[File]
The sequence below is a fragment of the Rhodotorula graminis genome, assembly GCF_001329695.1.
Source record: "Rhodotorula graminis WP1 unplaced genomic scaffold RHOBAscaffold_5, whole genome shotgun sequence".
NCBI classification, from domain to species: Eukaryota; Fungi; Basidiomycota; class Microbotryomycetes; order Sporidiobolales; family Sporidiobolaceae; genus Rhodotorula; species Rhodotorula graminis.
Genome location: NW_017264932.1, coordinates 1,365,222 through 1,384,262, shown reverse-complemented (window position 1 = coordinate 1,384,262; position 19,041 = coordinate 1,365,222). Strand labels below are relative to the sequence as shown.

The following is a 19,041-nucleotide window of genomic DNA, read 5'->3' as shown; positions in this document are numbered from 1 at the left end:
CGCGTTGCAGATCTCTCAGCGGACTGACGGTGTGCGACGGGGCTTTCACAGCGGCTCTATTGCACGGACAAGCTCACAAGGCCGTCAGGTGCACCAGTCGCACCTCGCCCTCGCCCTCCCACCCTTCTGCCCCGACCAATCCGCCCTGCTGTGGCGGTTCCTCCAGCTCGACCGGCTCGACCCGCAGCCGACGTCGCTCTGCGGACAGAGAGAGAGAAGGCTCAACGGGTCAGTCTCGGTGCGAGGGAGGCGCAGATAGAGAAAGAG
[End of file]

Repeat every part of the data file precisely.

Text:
The sequence below is a fragment of the Rhodotorula graminis genome, assembly GCF_001329695.1.
Source record: "Rhodotorula graminis WP1 unplaced genomic scaffold RHOBAscaffold_5, whole genome shotgun sequence".
NCBI classification, from domain to species: Eukaryota; Fungi; Basidiomycota; class Microbotryomycetes; order Sporidiobolales; family Sporidiobolaceae; genus Rhodotorula; species Rhodotorula graminis.
Genome location: NW_017264932.1, coordinates 1,365,222 through 1,384,262, shown reverse-complemented (window position 1 = coordinate 1,384,262; position 19,041 = coordinate 1,365,222). Strand labels below are relative to the sequence as shown.

The following is a 19,041-nucleotide window of genomic DNA, read 5'->3' as shown; positions in this document are numbered from 1 at the left end:
CGCGTTGCAGATCTCTCAGCGGACTGACGGTGTGCGACGGGGCTTTCACAGCGGCTCTATTGCACGGACAAGCTCACAAGGCCGTCAGGTGCACCAGTCGCACCTCGCCCTCGCCCTCCCACCCTTCTGCCCCGACCAATCCGCCCTGCTGTGGCGGTTCCTCCAGCTCGACCGGCTCGACCCGCAGCCGACGTCGCTCTGCGGACAGAGAGAGAGAAGGCTCAACGGGTCAGTCTCGGTGCGAGGGAGGCGCAGATAGAGAAAGAG